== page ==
After I moved house, one of my goals in setting up a new workspace was to have a desk I actually used. I had tried the laptop-connected-to-a-monitor thing and it just didn’t work that well. So I found a small PC that could mount behind a monitor and then I hung the monitor on an arm so nothing would be on my desk except for a keyboard and mouse. This way I could have a clear desk that wasn’t taken up by computer stuff.
This is the third and final lightfastness test of the Lukas Aquarelle watercolor paints (original post, first update, second update). The reason for ending the test is twofold, the test strip was in the way of a window I wanted to start opening, and after ten full months of Arizona sun the verdict is in. I first hung the test strip in January 2016 in a south facing window. Expecting the paint to be faded out before the first 100℉ (38℃) day.
In theory, writing is easy. You type one word after another until the story is finished. But somehow it doesn’t work out that way in practice. At least for me, as someone who’s never had any significant writing instruction, the scope of a large project can be daunting. All the writing classed I’ve ever taken have been focused on short works. From high school creative writing, the classes it took to get junior college requirements out of the way, a few online college classes in short stories and non-fiction articles, and none were focused on work over 1500 words.
This is one project that seems to slip through the cracks when it comes to doing regular updates (original post, first update). The irony is that the more I forget about it the better the comparison becomes as I leave the test strip in the sun longer. This time it’s been 18 weeks since I first hung the test strip in a south facing window. This weekend is probably the last one of the spring that will see the daytime highs staying under 100℉ (38℃).
A few weeks ago I bought this cable to connect my phone to my camera. So after a few uses it seems like a good time for a quick review. The bottom line is that it works, and other than a few camera related quirks it’s a good value at $30. As a bonus it can even be used to transfer photos from one iPhone to another. The cable Artisinal data transfer, every byte imported by hand.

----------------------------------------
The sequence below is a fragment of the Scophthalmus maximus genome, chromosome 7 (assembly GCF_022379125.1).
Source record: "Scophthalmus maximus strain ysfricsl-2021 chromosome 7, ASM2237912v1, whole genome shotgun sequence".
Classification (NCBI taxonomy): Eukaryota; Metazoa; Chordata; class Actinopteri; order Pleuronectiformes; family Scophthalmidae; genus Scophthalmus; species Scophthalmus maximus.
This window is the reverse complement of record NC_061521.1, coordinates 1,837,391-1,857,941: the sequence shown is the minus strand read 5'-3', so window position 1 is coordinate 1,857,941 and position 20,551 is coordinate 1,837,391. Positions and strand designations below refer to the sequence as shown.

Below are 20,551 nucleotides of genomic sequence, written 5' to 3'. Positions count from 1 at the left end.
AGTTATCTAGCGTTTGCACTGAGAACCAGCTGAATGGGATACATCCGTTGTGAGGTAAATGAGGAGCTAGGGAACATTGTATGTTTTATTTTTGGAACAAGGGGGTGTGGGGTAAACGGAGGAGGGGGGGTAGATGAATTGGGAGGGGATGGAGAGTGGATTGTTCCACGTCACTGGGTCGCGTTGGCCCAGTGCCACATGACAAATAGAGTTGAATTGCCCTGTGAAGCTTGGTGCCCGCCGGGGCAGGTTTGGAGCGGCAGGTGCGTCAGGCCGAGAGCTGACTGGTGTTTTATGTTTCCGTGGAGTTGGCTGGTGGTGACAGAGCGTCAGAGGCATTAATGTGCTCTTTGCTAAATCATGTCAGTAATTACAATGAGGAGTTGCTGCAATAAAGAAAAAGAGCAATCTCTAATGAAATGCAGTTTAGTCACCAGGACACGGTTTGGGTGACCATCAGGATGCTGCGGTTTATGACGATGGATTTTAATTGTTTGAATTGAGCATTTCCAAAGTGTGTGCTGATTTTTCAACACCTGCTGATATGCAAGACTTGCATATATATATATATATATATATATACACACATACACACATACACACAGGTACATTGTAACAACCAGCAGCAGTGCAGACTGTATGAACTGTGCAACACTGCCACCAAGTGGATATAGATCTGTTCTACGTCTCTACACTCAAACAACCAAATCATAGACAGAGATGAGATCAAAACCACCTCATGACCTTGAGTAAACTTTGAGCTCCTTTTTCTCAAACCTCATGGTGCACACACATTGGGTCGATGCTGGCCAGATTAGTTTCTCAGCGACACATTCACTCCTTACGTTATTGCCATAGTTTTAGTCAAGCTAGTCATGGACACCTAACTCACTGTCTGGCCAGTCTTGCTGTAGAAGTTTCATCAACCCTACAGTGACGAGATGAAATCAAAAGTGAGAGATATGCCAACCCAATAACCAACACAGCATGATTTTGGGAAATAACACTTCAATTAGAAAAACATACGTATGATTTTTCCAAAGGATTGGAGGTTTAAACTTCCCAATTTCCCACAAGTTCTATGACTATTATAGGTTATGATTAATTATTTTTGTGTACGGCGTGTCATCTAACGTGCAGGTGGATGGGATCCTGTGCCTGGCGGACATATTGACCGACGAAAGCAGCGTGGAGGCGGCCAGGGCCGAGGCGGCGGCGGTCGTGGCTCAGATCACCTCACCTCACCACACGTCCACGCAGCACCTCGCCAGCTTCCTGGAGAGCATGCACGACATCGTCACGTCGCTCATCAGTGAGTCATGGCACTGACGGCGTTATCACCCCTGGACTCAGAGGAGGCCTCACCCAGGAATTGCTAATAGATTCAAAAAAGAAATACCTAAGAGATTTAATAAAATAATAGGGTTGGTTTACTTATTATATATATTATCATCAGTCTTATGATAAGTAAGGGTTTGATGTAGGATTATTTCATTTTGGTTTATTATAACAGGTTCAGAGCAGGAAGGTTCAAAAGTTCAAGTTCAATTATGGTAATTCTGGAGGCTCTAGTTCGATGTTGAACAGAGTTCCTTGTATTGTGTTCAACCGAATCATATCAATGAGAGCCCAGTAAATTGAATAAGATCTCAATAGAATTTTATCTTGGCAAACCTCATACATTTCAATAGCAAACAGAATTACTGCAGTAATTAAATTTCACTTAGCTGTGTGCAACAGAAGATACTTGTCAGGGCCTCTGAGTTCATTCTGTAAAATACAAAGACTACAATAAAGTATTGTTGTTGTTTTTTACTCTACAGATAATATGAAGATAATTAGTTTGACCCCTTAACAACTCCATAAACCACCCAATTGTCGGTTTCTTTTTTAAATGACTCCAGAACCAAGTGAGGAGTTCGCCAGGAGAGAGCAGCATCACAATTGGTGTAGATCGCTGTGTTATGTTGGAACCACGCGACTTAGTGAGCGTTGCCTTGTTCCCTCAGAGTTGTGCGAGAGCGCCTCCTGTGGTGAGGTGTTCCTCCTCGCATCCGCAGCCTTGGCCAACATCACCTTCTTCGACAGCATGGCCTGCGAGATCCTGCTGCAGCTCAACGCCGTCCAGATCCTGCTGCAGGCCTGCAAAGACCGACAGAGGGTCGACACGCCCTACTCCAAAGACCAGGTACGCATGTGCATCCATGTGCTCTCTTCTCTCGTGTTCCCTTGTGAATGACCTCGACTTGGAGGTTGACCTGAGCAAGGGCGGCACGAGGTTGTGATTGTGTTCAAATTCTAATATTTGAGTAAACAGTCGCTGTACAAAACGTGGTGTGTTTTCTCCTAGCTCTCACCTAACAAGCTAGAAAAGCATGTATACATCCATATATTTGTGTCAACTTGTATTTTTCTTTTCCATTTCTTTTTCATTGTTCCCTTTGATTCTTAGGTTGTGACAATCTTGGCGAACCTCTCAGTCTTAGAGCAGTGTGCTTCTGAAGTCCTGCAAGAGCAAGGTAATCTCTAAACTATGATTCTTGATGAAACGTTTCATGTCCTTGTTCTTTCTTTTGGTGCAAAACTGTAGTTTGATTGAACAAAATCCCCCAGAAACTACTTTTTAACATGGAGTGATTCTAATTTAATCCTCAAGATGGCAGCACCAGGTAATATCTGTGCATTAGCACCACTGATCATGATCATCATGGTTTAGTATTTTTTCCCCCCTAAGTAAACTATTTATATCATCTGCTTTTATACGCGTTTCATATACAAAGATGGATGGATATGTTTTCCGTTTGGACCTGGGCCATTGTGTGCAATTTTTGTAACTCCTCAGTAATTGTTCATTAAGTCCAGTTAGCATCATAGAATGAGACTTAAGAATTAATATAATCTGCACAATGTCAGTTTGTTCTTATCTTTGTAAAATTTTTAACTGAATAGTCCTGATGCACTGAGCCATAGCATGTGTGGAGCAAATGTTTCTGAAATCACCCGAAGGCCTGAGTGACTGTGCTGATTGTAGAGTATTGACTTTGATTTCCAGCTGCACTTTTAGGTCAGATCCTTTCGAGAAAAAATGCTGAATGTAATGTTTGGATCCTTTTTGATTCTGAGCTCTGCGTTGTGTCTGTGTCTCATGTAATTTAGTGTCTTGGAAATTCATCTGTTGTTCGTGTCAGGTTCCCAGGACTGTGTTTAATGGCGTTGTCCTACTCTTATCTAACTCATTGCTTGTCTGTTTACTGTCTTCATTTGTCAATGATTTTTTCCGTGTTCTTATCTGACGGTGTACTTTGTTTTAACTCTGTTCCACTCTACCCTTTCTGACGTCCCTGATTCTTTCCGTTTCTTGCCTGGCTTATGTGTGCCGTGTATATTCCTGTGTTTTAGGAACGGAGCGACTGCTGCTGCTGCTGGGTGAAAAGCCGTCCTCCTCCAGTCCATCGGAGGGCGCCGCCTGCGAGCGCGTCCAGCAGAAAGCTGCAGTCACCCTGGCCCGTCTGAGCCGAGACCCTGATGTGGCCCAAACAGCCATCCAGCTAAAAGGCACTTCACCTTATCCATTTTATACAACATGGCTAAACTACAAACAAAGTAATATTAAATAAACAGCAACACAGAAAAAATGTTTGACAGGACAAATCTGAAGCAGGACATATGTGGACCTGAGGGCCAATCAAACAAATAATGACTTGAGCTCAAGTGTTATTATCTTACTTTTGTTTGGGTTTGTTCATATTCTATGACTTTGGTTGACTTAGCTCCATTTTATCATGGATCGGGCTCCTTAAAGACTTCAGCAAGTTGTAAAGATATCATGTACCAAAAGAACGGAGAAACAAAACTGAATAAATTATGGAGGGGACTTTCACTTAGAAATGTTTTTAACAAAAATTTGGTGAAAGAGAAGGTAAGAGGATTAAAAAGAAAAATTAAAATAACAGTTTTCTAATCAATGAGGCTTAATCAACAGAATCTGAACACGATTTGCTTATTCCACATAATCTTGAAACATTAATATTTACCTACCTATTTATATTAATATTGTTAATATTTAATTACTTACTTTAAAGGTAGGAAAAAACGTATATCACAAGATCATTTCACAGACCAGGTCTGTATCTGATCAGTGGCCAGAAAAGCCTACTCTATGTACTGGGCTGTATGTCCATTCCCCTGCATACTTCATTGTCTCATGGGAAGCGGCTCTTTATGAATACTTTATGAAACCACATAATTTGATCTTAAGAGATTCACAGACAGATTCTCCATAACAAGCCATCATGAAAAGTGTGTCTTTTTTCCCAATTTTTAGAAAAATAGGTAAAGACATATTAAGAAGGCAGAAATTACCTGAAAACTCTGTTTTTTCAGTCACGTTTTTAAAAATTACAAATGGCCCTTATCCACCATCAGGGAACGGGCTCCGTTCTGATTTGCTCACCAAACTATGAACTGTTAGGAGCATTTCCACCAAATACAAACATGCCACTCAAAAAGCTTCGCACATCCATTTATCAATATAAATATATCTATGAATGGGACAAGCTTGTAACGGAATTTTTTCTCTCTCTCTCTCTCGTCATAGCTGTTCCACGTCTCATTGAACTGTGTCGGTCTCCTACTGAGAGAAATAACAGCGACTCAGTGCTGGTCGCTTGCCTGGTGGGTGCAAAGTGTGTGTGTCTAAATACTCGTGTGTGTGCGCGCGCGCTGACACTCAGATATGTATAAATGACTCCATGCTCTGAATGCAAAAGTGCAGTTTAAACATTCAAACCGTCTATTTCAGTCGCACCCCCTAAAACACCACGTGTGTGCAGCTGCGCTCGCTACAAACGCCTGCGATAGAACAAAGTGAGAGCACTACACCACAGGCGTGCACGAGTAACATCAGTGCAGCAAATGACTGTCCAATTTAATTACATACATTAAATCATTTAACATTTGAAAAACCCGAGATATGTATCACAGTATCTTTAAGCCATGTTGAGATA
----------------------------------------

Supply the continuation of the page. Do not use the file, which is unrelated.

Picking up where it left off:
Lukas Aquarelle 1862 watercolors are a european brand that is sold in North America by Jerry’s Artarama. Being a low-priced paint, I wondered about the quality of the pigments. So I decided some testing was in order. I bought the following five paints: Alizarin Crimson (1064), Gamboge (1016), Ultramarine Light (1135), Burnt Sienna (1109), and Phthalo Green (1195), in half pans in a Jerry’s store. I have no idea how long they were sitting on the shelf or when they were made.
Getting paid online is a delicate balance of convenience vs. cost. Some of the services are used simply because they’ve been around the longest. Like PayPal. But new ones seem to pop up every other day. For the most part, they’re worth signing up for to see how things work. The newest is Cash.me from Square. They have a nice link-shortening gimmick called “cashtags.” The idea is to create a username starting with a dollar sign ($) which then becomes your unique URL.
This is a follow up to my distractions post. The Neo2 arrived today, and I’ve been testing it out. This post will be the first thing I’ve written on it. Keyboard The typing experience is good. The keys themselves are solid, and use a plastic spring mechanism. I like the feel. It’s somewhere between an old clicky-clack keyboard and the newer chiclet style found on MacBooks. It’s quiet and I’m not worried about the noise being a distraction in quiet places like a library.
I first bumped shoulders with James Stark in a dark alley called Aloha From Hell. Richard Kadrey’s third book in the Sandman Slim series. I faithfully followed the series through the next three books. Watching Stark adapt to life outside of Hell has been a roller coaster ride through Los Angeles. But what was Stark like when he first came home? Reading the first book never quite made it to the top of my to-do list.
My main writing tool is Ulysses III. Simply put, it’s where my text is. In a way, it’s like an office. When I open the app I write. What is Ulysses Most importantly, Ulysses is a writing environment. All writing is done on “sheets,” which are managed by the app. The sheets (documents) are kept in a library, organized with a database. This means all files are kept out of sight and don’t clutter up the documents folder.